Camp IVA To Camp VA On 13 Aug 09, the team moved further from Camp IV A in the early hours of morning, biting cold besides gaining height up to 17450 feet. The extreme cold weather kept the team moving continuously to keep ourselves warm and hence comfortable!!! After about 6 hr trek, the team arrived at Camp VA and there realized that it had come very close to the destination… Indira Col seemed to be in close vicinity. At the camp, the next day’s summit plan also was finalized.

Camp VA to Camp VI Camp VI was at a distance of about 4 Km from Camp VA. The team reached the Camp at about 0600 hr on 14 Aug 09. The visit of army officers along with their delicious ‘Good Luck Soan Papadis’ boosted the morale of the team a few hours before the summit. The team halted at this Camp till late evening, gearing up mentally and physically for the final summit, offered prayers to the local deity, in the evening and had motivational messages for one another by all members in the team.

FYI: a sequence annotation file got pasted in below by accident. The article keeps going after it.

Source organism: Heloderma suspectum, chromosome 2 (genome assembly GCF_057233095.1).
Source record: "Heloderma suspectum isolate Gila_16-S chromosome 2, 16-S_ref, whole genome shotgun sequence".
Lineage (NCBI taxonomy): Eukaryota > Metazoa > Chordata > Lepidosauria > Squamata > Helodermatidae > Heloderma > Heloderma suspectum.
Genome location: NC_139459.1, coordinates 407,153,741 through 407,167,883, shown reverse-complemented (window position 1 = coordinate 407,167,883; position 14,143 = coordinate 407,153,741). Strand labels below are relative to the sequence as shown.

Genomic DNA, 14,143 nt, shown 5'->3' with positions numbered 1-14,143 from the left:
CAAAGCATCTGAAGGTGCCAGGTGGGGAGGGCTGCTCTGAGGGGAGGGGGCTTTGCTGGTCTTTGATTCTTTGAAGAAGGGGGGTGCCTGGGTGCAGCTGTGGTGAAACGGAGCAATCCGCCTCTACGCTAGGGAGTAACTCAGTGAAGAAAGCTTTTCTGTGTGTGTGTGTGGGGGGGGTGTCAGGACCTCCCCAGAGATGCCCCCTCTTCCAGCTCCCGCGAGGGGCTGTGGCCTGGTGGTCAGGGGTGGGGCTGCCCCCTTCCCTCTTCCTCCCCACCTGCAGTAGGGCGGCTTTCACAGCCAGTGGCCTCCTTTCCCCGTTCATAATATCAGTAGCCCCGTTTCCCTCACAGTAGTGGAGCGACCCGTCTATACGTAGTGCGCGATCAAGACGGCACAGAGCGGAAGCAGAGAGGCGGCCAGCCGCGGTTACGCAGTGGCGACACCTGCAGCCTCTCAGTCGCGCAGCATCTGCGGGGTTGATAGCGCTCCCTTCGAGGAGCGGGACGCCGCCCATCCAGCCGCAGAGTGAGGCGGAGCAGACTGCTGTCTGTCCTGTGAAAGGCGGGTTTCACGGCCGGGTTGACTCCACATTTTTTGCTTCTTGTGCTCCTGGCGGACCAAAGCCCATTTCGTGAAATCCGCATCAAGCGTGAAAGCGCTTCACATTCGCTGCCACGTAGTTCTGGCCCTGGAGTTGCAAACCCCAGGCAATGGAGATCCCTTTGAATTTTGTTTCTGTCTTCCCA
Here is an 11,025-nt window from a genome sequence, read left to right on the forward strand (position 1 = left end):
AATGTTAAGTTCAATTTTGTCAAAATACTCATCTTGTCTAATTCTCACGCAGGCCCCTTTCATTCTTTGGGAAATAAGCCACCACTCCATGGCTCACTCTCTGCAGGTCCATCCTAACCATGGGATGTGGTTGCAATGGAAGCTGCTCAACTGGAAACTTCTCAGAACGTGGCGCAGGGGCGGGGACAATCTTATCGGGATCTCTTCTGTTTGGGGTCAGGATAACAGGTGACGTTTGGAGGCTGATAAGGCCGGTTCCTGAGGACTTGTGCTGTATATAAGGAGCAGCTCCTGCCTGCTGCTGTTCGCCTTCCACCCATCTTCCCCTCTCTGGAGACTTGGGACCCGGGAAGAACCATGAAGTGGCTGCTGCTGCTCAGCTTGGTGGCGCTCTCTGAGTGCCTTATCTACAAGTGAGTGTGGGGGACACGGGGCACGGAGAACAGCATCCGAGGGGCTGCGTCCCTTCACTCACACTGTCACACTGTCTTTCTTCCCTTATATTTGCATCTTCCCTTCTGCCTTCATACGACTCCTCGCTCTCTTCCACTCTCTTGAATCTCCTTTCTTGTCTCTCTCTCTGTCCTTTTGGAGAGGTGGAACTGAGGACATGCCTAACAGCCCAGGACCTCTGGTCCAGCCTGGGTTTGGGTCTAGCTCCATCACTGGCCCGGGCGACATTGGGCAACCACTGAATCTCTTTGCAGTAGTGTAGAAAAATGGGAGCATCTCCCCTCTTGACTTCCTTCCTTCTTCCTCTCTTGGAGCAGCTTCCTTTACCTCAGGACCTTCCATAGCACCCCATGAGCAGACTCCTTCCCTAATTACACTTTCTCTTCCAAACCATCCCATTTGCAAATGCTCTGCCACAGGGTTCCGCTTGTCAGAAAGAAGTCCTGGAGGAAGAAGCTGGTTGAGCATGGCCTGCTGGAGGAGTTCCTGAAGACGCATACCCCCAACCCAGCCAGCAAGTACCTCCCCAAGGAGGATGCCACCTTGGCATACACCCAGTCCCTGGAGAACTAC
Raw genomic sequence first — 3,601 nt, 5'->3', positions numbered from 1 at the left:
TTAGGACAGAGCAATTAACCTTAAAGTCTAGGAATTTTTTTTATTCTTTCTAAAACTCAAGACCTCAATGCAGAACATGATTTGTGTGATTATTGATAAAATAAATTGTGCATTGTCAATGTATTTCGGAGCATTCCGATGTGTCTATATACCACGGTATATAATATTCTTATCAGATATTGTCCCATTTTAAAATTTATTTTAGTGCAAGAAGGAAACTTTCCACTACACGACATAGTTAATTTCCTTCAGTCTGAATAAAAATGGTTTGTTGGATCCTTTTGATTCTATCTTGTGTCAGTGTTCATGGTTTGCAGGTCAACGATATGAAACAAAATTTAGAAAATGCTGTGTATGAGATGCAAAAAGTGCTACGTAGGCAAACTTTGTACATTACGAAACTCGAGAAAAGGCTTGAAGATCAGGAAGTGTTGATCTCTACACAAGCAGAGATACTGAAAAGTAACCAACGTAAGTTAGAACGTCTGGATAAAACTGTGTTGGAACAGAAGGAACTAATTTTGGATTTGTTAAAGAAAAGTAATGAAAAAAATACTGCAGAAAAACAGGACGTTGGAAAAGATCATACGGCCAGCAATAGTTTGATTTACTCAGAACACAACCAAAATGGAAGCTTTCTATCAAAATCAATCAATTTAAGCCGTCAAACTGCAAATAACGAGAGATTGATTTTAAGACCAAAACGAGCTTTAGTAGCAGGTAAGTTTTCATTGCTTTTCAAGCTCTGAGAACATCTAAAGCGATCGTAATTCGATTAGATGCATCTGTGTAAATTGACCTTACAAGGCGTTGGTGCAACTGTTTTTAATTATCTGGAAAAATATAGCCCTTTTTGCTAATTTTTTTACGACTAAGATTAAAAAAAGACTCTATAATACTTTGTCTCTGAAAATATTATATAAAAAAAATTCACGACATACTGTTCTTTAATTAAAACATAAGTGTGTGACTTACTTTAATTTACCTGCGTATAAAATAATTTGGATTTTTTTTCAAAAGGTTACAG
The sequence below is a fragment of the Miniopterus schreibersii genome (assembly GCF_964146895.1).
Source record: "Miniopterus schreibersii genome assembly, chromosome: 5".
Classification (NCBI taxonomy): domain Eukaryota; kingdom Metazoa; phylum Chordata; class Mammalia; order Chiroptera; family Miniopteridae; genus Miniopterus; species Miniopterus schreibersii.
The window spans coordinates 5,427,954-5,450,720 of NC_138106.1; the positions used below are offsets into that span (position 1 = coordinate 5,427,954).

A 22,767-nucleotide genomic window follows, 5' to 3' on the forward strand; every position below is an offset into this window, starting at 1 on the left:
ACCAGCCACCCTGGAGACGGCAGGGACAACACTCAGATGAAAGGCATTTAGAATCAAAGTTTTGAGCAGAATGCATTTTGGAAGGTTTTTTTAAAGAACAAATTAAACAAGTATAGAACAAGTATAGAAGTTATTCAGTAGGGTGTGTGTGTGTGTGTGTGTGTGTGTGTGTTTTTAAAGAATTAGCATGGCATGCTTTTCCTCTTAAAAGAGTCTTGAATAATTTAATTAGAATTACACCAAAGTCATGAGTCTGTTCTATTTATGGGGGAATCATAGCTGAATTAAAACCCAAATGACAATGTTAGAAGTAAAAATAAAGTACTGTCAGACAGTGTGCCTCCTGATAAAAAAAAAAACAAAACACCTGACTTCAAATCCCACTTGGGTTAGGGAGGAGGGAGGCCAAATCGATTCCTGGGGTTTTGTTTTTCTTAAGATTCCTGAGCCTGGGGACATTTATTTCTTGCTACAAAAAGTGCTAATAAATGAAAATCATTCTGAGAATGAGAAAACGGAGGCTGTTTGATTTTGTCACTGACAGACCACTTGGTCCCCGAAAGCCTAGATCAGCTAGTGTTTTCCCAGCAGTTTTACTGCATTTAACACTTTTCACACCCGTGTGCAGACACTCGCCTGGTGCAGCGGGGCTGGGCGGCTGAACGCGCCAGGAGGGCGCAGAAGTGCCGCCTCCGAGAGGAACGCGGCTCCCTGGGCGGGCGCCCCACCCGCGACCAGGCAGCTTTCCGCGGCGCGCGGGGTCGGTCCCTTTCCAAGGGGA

Camp VI to Assault Camp
The team marched at 2300 hr on 14 Aug 09 after an early dinner and reached the Assault Camp, an altitude of 18521 feet by 0045 hr on 15 Aug 09. Half of the route to the camp was frozen water body, which required deliberate walking. The move plan of the team was given a final shape. After a short halt of 1 hr at the Assault Camp, the team headed for the final Summit at 0230 hr.

The Final Summit The day of 15 Aug 09 dawned with the team moving towards the final objective – Indira Col with high level of motivation and zeal to summit the tip on the Independence Day. The move from Assault Camp began at 0230 hr and the team slowly and steadily progressed to every stage of the walk.